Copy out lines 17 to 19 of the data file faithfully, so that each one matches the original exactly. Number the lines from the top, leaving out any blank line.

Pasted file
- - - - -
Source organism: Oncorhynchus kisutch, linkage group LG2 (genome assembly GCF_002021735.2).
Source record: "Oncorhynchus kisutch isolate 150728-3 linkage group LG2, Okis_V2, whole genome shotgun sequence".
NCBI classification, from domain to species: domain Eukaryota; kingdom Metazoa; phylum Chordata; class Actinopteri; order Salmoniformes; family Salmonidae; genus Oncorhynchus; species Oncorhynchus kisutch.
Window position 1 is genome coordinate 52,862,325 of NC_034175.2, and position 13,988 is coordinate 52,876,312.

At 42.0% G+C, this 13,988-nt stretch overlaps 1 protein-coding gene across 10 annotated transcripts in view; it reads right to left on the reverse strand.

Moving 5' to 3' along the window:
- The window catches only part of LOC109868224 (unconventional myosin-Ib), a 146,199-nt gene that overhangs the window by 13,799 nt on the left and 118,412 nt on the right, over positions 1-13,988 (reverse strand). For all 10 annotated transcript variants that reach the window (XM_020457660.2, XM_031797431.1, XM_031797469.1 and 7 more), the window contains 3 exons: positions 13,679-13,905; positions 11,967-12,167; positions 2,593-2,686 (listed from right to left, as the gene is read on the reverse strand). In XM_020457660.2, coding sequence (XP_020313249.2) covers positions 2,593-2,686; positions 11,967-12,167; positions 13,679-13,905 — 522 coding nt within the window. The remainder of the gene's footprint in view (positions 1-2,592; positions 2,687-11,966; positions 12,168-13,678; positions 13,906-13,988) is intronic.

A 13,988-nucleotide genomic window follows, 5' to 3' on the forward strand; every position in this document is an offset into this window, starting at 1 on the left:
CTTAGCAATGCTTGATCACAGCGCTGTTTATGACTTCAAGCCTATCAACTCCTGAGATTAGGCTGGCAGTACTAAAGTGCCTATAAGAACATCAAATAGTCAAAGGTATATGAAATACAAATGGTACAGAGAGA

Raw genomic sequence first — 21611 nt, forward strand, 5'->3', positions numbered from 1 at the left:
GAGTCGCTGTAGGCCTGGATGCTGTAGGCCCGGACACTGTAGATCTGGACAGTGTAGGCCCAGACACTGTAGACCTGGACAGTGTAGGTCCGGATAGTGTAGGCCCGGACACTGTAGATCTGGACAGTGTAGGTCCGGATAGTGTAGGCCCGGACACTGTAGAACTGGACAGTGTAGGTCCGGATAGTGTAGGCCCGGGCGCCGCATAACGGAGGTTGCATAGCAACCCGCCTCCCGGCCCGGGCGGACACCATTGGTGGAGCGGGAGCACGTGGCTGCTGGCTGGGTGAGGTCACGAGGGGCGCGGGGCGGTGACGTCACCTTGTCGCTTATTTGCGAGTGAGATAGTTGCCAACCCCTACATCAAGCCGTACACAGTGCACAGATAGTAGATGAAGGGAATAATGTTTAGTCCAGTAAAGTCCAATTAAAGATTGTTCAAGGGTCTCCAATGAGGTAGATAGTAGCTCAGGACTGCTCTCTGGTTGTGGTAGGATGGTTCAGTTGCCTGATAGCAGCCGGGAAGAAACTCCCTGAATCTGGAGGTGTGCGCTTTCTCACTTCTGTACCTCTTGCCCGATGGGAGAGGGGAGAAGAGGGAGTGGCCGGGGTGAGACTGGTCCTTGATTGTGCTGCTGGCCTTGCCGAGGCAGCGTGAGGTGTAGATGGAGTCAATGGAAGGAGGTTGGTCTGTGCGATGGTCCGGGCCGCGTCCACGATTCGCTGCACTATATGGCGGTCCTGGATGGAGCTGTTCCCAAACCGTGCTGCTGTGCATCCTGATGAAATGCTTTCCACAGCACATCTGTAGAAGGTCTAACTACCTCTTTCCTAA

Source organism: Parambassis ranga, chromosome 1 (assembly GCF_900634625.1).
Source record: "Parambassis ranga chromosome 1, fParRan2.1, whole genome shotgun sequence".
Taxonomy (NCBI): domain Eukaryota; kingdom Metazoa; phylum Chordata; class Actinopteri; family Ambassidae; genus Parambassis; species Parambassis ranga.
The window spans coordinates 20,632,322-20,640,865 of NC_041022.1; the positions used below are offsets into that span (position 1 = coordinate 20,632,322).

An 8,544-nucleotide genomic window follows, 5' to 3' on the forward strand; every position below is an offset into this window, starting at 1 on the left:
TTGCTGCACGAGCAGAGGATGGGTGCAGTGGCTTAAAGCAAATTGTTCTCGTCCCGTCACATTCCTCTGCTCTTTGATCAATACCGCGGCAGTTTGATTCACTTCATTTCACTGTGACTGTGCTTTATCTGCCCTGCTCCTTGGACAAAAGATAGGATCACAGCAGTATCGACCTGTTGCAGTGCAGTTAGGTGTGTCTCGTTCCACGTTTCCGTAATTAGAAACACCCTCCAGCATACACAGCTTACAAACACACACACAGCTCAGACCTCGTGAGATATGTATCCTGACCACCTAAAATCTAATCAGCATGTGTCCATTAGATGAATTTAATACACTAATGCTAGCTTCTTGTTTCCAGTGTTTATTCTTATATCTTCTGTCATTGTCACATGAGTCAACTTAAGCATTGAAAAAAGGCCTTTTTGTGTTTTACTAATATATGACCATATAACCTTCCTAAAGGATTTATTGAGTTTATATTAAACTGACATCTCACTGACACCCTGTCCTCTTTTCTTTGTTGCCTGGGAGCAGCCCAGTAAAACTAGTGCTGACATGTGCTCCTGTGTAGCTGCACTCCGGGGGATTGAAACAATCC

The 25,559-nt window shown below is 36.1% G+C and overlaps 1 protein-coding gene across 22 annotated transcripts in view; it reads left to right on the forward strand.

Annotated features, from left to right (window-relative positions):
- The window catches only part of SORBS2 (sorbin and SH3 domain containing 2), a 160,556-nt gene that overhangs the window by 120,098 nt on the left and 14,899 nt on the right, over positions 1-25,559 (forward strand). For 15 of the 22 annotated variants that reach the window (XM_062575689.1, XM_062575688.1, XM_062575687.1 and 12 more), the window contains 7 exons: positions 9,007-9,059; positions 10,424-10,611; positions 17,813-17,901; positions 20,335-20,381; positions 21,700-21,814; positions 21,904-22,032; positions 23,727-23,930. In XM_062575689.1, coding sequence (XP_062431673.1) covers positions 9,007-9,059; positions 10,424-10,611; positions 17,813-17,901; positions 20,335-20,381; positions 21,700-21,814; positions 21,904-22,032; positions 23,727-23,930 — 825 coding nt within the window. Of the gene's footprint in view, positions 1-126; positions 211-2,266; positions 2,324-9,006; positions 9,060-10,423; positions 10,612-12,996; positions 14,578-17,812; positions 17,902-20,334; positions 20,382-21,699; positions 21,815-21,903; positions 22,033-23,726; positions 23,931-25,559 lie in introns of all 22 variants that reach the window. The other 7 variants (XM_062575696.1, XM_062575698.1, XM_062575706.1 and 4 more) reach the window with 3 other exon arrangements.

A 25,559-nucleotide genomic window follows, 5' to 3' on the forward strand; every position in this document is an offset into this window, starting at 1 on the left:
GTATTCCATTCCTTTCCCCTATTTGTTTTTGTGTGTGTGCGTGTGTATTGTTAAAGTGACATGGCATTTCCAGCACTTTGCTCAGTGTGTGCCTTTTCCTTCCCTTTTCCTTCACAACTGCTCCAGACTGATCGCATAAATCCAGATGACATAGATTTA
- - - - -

TTGCTGCACGAGCAGAGGATGGGTGCAGTGGCTTAAAGCAAATTGTTCTCGTCCCGTCACATTCCTCTGCTCTTTGATCAATACCGCGGCAGTTTGATTCACTTCATTTCACTGTGACTGTGCTTTATCTGCCCTGCTCCTTGGACAAAAGATAGGATCACAGCAGTATCGACCTGTTGCAGTGCAGTTAGGTGTGTCTCGTTCCACGTTTCCGTAATTAGAAACACCCTCCAGCATACACAGCTTACAAACACACACACAGCTCAGACCTCGTGAGATATGTATCCTGACCACCTAAAATCTAATCAGCATGTGTCCATTAGATGAATTTAATACACTAATGCTAGCTTCTTGTTTCCAGTGTTTATTCTTATATCTTCTGTCATTGTCACATGAGTCAACTTAAGCATTGAAAAAAGGCCTTTTTGTGTTTTACTAATATATGACCATATAACCTTCCTAAAGGATTTATTGAGTTTATATTAAACTGACATCTCACTGACACCCTGTCCTCTTTTCTTTGTTGCCTGGGAGCAGCCCAGTAAAACTAGTGCTGACATGTGCTCCTGTGTAGCTGCACTCCGGGGGATTGAAACAATCC

The 25,559-nt window shown below is 36.1% G+C and overlaps 1 protein-coding gene across 22 annotated transcripts in view; it reads left to right on the forward strand.

Annotated features, from left to right (window-relative positions):